• Atlanta would travel to St. Louis: It would probably be Brandon Beachy vs Kyle Lohse.  Young strikeout guy versus crafty veteran.  I’d say advantage goes to St. Louis.  If St. Louis makes the playoffs watchout; they beat the Philles 6 out of 9 in the season series, have the pitching and have the managerial advantages to go far.

No matter who takes either wild card, they’re all at major disadvantages heading into the playoffs.  All four have burned their aces this week just to get to the final game and thus are only guaranteed one start in a playoff series from their best guy.  Meanwhile the division winners they’d likely face are all setting up their playoff rotations well.  Something to take into consideration for those that want to predict a wild-card divisional series winner.

I’m pretty excited for tonight actually.  How about you guys?

My Answers to Boswell’s Chat questions 9/26/11 edition

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After a week’s break (vacation?), Tom Boswell was back with his weekly chat on Monday 9/26/11 on all things DC sports related. He went at it for hours, starting around 9:30am and still taking questions well into the 1pm hour.

Here’s how I would have answered his Baseball/Nats related questions, with the “questions” edited for clarity here and with me answering prior to reading down to see his answer.

Q: Did Davey Johnson pull some bush-league moves by replacing his pitcher with 2 outs in the 9th inning of a 6-0 game?

A: Yeah, probably a little.  There had to be some context to the move unknown to the casual viewer.   Boswell didn’t know either, but will follow up.

Q: Is our young pitching going to be another Braves 1989 situation?

A: Man one can only hope so.  They say to “beware of results in September” and I agree, but man it isn’t hard to get excited watching 4 guys who were pitching in the minors in April throwing quality starts night after night.  And not just Quality starts, but 5-6 innings of shutout ball.  2012 looks to be more and more interesting by the day.  Boswell chides not to get tooooo excited, and quotes the FIPs of all these pitchers.  Fair enough.

Q: Just how close is this team, given its recent run over teams like Atlanta and Philadelphia?

A: Closer than we may have thought.  I think most of us were predicting 72-75 wins.  78 Wins with a hot baseball team going down to visit a not-so-hot one to finish out the season could very well end up with an 80-81 season.   Here’s this team’s record since arriving here:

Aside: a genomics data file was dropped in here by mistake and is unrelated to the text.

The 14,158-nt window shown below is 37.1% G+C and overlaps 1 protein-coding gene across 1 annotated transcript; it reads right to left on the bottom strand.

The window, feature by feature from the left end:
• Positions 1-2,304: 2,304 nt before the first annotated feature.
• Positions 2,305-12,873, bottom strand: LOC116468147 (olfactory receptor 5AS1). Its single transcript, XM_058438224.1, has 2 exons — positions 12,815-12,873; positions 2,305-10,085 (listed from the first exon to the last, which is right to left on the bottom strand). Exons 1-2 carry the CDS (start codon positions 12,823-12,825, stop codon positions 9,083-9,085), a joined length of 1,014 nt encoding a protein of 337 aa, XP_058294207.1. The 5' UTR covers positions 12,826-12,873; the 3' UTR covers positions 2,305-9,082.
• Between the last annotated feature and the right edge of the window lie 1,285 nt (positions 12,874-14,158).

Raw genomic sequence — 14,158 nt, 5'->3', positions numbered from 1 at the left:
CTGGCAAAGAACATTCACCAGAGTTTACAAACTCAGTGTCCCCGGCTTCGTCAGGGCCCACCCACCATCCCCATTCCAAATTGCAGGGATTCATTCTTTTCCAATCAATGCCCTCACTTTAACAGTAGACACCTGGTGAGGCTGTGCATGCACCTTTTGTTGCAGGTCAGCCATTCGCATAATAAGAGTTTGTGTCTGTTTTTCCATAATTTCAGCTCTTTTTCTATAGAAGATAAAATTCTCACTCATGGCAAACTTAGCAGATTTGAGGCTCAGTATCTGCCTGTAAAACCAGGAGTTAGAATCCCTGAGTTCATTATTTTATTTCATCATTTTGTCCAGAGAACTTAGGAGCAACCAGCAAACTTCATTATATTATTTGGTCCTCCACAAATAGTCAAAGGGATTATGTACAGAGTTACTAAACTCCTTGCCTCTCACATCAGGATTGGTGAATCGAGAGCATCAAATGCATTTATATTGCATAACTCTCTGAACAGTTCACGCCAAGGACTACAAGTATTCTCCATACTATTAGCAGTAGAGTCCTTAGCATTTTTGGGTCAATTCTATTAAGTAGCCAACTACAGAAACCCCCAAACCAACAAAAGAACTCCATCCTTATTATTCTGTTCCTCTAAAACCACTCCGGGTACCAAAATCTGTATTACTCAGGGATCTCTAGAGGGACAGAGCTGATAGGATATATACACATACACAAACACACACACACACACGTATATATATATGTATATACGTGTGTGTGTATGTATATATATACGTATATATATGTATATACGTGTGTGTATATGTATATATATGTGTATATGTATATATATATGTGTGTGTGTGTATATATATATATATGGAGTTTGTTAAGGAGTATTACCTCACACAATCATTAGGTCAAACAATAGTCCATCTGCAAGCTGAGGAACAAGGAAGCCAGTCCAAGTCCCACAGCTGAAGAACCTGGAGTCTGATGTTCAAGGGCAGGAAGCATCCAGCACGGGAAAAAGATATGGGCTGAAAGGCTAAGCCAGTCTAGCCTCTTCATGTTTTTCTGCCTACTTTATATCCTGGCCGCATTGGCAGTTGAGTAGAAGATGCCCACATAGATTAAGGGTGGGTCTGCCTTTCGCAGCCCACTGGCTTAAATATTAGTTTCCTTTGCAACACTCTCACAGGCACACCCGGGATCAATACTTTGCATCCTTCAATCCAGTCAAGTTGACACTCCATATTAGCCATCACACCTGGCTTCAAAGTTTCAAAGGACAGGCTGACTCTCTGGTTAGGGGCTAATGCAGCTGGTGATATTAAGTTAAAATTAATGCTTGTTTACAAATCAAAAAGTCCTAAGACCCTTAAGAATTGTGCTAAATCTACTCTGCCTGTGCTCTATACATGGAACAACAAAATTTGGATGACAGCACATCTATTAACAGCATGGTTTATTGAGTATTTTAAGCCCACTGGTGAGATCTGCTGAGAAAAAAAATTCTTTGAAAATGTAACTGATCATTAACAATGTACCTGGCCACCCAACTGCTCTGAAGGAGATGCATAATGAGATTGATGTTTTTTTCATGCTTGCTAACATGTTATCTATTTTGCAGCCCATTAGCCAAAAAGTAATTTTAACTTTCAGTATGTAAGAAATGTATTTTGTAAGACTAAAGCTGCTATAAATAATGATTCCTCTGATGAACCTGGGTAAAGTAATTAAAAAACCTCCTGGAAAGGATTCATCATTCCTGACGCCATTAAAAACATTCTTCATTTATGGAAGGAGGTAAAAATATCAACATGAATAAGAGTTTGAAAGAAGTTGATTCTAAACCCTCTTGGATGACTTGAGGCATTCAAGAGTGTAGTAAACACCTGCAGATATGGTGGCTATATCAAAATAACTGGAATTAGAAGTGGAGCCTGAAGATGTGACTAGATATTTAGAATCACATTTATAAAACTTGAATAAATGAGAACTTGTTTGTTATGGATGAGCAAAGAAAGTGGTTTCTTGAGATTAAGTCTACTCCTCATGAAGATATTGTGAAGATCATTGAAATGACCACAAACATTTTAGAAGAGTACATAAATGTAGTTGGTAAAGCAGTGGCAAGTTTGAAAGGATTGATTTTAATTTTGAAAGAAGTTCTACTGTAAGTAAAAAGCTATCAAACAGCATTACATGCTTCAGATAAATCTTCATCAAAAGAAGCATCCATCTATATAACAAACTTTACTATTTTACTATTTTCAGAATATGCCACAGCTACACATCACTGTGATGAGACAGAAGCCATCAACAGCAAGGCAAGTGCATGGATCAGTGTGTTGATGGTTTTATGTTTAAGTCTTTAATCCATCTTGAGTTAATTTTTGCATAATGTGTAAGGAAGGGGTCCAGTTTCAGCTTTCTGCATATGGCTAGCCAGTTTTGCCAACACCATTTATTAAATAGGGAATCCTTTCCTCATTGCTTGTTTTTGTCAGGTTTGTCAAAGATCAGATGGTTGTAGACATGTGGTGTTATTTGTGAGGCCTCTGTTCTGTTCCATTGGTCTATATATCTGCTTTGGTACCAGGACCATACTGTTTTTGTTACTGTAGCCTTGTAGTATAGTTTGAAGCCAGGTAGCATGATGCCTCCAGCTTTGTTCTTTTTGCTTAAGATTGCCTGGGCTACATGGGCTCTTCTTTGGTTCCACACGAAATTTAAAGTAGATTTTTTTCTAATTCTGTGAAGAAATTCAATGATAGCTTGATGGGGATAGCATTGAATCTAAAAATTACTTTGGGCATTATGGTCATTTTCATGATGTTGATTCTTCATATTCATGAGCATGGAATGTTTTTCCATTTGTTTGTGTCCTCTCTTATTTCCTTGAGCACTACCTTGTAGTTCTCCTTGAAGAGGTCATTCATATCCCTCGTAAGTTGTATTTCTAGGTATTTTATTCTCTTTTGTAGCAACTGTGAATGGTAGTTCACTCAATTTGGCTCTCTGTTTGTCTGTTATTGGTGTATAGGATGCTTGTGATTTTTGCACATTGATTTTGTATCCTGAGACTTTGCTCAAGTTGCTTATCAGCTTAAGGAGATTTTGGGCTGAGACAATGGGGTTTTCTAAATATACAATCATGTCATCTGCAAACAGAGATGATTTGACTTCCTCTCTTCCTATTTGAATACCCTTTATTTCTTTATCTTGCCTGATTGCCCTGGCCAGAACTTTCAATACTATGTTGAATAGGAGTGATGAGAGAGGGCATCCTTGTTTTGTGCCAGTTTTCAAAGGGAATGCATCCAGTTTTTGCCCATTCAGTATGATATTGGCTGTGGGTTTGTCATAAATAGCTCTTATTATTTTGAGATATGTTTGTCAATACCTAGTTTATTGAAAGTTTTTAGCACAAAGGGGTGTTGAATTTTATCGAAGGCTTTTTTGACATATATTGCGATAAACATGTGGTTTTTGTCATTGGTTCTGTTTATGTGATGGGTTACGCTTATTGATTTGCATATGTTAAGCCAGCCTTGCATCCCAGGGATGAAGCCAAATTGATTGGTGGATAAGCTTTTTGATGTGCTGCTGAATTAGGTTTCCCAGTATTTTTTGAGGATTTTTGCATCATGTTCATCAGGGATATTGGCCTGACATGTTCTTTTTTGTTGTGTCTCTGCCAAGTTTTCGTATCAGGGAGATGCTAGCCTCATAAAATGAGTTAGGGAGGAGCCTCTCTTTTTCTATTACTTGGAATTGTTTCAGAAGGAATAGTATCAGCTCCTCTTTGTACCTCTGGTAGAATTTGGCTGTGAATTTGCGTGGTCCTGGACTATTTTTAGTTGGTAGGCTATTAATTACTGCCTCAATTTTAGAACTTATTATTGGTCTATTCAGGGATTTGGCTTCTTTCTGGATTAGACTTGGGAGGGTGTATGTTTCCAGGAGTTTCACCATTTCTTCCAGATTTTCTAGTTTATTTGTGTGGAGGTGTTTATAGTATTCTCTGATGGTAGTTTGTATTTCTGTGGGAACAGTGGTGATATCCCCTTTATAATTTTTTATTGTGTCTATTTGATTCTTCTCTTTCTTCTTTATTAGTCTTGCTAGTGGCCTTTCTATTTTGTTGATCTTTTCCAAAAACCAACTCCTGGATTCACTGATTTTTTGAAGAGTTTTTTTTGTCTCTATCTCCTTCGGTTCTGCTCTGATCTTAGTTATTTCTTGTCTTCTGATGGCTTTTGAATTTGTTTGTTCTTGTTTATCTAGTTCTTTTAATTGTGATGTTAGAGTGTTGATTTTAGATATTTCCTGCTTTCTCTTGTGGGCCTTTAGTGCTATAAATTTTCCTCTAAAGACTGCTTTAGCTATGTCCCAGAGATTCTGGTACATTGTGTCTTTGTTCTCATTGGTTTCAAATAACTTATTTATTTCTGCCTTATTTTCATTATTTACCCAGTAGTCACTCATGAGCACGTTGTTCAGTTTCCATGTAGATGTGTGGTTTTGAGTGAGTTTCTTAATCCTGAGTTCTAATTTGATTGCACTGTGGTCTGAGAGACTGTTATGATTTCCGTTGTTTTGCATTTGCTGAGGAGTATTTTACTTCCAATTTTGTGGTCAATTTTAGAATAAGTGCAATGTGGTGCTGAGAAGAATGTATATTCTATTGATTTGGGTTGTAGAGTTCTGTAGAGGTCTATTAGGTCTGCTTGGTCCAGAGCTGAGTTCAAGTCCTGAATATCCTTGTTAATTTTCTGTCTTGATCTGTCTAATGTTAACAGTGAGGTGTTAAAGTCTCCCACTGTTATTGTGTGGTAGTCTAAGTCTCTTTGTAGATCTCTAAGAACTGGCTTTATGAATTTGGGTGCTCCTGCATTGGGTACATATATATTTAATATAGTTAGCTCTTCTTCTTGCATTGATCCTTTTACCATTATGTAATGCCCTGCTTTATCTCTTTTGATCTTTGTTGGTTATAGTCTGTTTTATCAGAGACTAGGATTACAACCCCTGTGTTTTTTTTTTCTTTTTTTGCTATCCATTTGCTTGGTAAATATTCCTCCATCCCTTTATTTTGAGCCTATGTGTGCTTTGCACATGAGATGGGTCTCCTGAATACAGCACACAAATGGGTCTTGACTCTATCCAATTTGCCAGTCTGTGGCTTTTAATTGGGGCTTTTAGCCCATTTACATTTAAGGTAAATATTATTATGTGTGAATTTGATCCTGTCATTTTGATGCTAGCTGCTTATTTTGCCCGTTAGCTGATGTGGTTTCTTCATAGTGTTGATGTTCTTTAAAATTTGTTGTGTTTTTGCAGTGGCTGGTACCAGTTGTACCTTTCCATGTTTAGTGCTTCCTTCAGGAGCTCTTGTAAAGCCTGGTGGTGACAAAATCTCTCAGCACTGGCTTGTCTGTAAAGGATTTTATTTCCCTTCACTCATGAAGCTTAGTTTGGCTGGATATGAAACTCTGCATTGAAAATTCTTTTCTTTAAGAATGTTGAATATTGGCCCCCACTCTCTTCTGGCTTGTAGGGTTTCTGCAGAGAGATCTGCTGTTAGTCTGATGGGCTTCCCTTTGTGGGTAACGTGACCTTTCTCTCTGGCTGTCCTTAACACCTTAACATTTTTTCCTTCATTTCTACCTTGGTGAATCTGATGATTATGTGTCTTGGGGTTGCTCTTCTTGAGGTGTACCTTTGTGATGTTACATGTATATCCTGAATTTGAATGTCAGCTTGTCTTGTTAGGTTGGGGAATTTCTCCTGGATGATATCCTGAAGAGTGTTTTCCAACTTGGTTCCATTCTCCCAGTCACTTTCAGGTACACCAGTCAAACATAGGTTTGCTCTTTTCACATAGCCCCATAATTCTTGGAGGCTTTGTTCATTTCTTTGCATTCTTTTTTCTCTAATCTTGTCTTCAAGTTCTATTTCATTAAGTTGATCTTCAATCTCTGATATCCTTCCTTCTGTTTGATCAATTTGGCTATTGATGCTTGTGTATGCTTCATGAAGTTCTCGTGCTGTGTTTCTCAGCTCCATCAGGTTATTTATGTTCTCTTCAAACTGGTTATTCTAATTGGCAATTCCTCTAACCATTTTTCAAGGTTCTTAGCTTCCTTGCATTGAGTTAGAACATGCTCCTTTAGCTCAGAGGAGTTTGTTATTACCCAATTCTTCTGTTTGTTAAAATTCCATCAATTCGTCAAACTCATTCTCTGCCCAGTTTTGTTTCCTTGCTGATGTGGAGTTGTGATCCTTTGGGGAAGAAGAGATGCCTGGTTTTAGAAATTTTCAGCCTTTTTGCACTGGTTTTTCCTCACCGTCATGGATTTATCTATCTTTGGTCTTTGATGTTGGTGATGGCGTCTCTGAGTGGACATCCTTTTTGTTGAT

• 2005: 81-81
  • 2006: 71-91
  • 2007: 73-89
  • 2008: 59-102
  • 2009: 59-103
  • 2010: 69-93
  • 2011: 78-80 (with 3 games left)
The team improved 10 games from 2009 to 2010, and looks set to improve another 10 games or so in 2011.  If you turn in another 10 game improvement in 2012 suddenly you’re a 90 win team and you’re challenging for a wild card spot (The Braves are 89-70 and lead the NL wild card race by 1 game as of 9/25/11).  Now, improving from a .500 team to a .560 team is much tougher than going from a 59 win team to a 69 win team.  So 2012 may be really promising.  Teams can vastly improve; The Brewers may improve 20 games over last year.  But generally its a slow moving process.  Boswell talks about the vast pitching improvement and spends a lot of time talking about average mph of fastballs over the years.

Q: Thoughts on Moneyball?
A: Havn’t seen the movie but read the book.  I concur with a lot of Buzz Bissinger‘s anti-moneyball rant.  The book and its premise fail with two basic facts:
  1. There is scant credit given to the real source of the early 2000 A’s success; Their starting pitchers of Zito, Mulder and Harden Hudson.  All three home grown sure, but all 3 predating Billy Beane.
  2. The 2002 A’s “moneyball draft” was an abject failure, resulting in one decent-to-good player (Nick Swisher), one mediocre starting pitcher (Joe Blanton), one utility player (Mark Teahen) and 4 guys who never even made the majors (I am including Jeremy Brown here, who did make the majors and had a grand total of 10 at-bats).  I’m sorry; 7 first rounders or supp-1sts should have resulted in FAR more than what it did.  If anything the money-ball approach they took in this draft was proven to be absolutely wrong.

Thankfully, Boswell agrees.

Q: Can players like John Lannan be perpetual exceptions to stats guys, not the rule?

A: In certain cases sure.  Nyjer Morgan (a heavy bunter) will always have an artificially high BABIP.  Mariano Rivera (because he’s so frigging good) will always have artifically low BABIPs.  John Lannan?  Its hard to explain.  Year after year we have watched him put together decent-to-sneaky good seasons of > 100 ERA+, sub 4.00 ERAs.  But what about his advanced pitching stats?   Year after year his FIP has been a point or more higher than than his ERA.  This year is lesser so, but still the case where his Fip and xFip trend higher.  His k/9 is up, his bb/9 is up, his BABIP is normalized for the league (if anything slightly high).  I’m agreeing with the questioner; Lannan seems to be an exception outside the normal rules of FIP.  Boswell says that stats don’t get ground-ball pitchers who get a lot of GIDPs.  Hmm good point.

Q: Will the Nats win the World Series in 2013?

A: That’s a bold, bold prediction.  My personal prediction is just playoffs in 2013.  World Series is a tough draw; the first time this team hits the playoffs you’re going to see some starry-eyes, some “just happy to be here” moments.  It usually takes the 2nd time through the post season to give guys some stability.  Boswell agrees, and later on says that the team needs to extend Ryan Zimmerman.

Q: Would the Nats consider trading Clippard and/or Storen?